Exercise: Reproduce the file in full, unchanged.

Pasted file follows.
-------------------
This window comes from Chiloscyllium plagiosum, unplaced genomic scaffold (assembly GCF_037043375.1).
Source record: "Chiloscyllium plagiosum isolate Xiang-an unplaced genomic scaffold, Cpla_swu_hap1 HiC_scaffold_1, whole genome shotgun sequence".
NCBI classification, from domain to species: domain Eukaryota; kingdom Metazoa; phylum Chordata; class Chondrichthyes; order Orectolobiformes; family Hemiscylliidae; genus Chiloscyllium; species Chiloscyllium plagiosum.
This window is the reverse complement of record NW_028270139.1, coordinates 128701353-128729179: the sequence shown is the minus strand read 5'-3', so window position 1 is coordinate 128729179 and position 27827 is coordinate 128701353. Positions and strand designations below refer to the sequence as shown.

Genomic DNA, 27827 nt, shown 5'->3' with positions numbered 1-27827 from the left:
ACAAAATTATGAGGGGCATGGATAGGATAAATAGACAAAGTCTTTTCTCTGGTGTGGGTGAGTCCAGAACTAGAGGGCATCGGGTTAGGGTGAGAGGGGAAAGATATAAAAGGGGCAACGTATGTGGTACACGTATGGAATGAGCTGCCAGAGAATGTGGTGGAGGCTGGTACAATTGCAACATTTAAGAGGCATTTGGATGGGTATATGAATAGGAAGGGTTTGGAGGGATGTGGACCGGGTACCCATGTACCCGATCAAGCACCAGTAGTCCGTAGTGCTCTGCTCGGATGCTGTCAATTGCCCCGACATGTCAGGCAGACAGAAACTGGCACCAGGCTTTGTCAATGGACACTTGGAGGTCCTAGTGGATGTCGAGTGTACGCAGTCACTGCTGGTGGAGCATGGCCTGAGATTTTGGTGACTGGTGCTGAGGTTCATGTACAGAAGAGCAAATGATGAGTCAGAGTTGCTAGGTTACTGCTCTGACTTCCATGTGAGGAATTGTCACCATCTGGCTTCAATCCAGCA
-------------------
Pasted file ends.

This window comes from Chiloscyllium plagiosum, unplaced genomic scaffold (assembly GCF_037043375.1).
Source record: "Chiloscyllium plagiosum isolate Xiang-an unplaced genomic scaffold, Cpla_swu_hap1 HiC_scaffold_1, whole genome shotgun sequence".
NCBI classification, from domain to species: domain Eukaryota; kingdom Metazoa; phylum Chordata; class Chondrichthyes; order Orectolobiformes; family Hemiscylliidae; genus Chiloscyllium; species Chiloscyllium plagiosum.
This window is the reverse complement of record NW_028270139.1, coordinates 128701353-128729179: the sequence shown is the minus strand read 5'-3', so window position 1 is coordinate 128729179 and position 27827 is coordinate 128701353. Positions and strand designations below refer to the sequence as shown.

Genomic DNA, 27827 nt, shown 5'->3' with positions numbered 1-27827 from the left:
ACAAAATTATGAGGGGCATGGATAGGATAAATAGACAAAGTCTTTTCTCTGGTGTGGGTGAGTCCAGAACTAGAGGGCATCGGGTTAGGGTGAGAGGGGAAAGATATAAAAGGGGCAACGTATGTGGTACACGTATGGAATGAGCTGCCAGAGAATGTGGTGGAGGCTGGTACAATTGCAACATTTAAGAGGCATTTGGATGGGTATATGAATAGGAAGGGTTTGGAGGGATGTGGACCGGGTACCCATGTACCCGATCAAGCACCAGTAGTCCGTAGTGCTCTGCTCGGATGCTGTCAATTGCCCCGACATGTCAGGCAGACAGAAACTGGCACCAGGCTTTGTCAATGGACACTTGGAGGTCCTAGTGGATGTCGAGTGTACGCAGTCACTGCTGGTGGAGCATGGCCTGAGATTTTGGTGACTGGTGCTGAGGTTCATGTACAGAAGAGCAAATGATGAGTCAGAGTTGCTAGGTTACTGCTCTGACTTCCATGTGAGGAATTGTCACCATCTGGCTTCAATCCAGCA